Identity Theft: Effects on Its Victims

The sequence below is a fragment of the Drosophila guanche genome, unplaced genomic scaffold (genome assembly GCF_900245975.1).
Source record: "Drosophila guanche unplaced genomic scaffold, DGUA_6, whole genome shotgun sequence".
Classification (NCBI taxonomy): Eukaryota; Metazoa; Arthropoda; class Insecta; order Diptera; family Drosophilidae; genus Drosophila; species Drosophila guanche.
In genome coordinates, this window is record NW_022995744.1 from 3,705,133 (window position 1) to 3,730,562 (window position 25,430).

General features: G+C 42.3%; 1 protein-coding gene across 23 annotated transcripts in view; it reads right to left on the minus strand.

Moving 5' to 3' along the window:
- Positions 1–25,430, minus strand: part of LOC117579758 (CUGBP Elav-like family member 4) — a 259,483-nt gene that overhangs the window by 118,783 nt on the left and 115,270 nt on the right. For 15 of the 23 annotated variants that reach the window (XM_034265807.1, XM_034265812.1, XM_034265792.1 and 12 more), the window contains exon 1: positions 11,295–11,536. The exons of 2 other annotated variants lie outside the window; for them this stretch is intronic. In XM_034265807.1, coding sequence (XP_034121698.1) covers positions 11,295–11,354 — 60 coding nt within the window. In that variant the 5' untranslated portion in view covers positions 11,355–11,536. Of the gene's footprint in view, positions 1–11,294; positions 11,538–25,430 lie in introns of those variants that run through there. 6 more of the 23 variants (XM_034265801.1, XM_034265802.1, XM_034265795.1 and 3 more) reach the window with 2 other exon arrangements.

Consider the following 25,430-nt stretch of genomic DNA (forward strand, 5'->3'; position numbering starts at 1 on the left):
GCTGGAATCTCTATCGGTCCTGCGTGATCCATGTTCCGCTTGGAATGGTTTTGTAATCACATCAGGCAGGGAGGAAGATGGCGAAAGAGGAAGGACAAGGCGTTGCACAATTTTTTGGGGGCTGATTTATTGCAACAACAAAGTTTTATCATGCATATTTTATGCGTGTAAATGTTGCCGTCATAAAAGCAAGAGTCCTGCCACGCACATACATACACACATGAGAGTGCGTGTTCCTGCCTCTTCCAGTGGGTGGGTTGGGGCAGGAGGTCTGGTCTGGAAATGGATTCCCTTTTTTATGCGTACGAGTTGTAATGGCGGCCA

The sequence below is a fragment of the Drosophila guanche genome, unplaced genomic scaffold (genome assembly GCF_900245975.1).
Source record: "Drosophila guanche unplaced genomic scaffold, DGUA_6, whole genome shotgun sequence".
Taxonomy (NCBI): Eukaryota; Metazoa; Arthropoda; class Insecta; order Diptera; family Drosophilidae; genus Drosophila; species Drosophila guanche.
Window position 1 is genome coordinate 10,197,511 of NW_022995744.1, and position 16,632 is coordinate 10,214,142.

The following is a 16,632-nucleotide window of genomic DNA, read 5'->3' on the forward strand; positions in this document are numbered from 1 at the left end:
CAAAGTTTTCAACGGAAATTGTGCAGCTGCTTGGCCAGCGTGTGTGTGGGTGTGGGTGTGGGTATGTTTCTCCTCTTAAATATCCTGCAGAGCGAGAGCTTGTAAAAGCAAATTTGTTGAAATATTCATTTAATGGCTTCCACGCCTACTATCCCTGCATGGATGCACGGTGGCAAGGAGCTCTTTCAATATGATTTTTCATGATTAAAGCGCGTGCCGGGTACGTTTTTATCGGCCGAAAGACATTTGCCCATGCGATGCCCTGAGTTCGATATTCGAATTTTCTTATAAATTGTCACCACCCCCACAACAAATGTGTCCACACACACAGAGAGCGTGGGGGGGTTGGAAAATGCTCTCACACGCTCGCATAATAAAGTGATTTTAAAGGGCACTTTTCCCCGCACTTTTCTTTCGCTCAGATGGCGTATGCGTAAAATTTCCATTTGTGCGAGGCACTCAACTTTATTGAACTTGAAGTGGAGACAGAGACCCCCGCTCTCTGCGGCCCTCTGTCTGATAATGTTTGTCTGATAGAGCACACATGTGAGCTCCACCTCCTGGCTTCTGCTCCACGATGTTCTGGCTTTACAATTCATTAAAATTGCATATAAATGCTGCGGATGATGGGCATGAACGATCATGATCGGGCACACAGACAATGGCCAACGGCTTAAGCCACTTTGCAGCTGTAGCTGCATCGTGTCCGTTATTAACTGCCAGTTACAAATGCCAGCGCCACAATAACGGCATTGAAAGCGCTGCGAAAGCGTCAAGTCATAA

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Identity Theft: Effects on its Victims What is identity theft? Identity theft is the wrongful obtainment and use of someone else’s personal data in some way that involves fraud or deception, typically for economic gain. An estimated 11.7 million people reported Identity theft and the financial loss totaling more than $17 billion in 2008 (“11.7”). Identity theft is a serious problem for many people. And most people won’t even know their identity’s been stolen until it’s too late and they become a victim to identity theft. Identity thieves can cause a lot of harm to their victims, such as stealing their personal information; several negative effects identity theft has on its victims are using your identity for criminal activities, financial loss, and it can even put people in physical danger. The most important effect identity theft causes is that criminals can use your identity to commit crimes. Such as drug smuggling or crossing state lines they can commit fraud to gain government benefits. And by using their identity to commit these crimes can seriously damage someone’s reputation. What if the only evidence police had for a crime was your name then what, it might end up on the news saying that this person is a wanted criminal. The police could end up putting the wrong person in jail. This person would have to go through a lot of trouble trying to clear their name and get their identity back. Even if that person manages to get their life back together identity theft still takes an emotional toll on its victims. There are many ways for criminals to steal your money and identity theft is one of them. Identity thieves can do serious financial damage to their victims. They can steal your credit card number and use it for themselves making many unauthorized purchases that can be a hassle to clear. They can acquire your bank account information and withdraw your money
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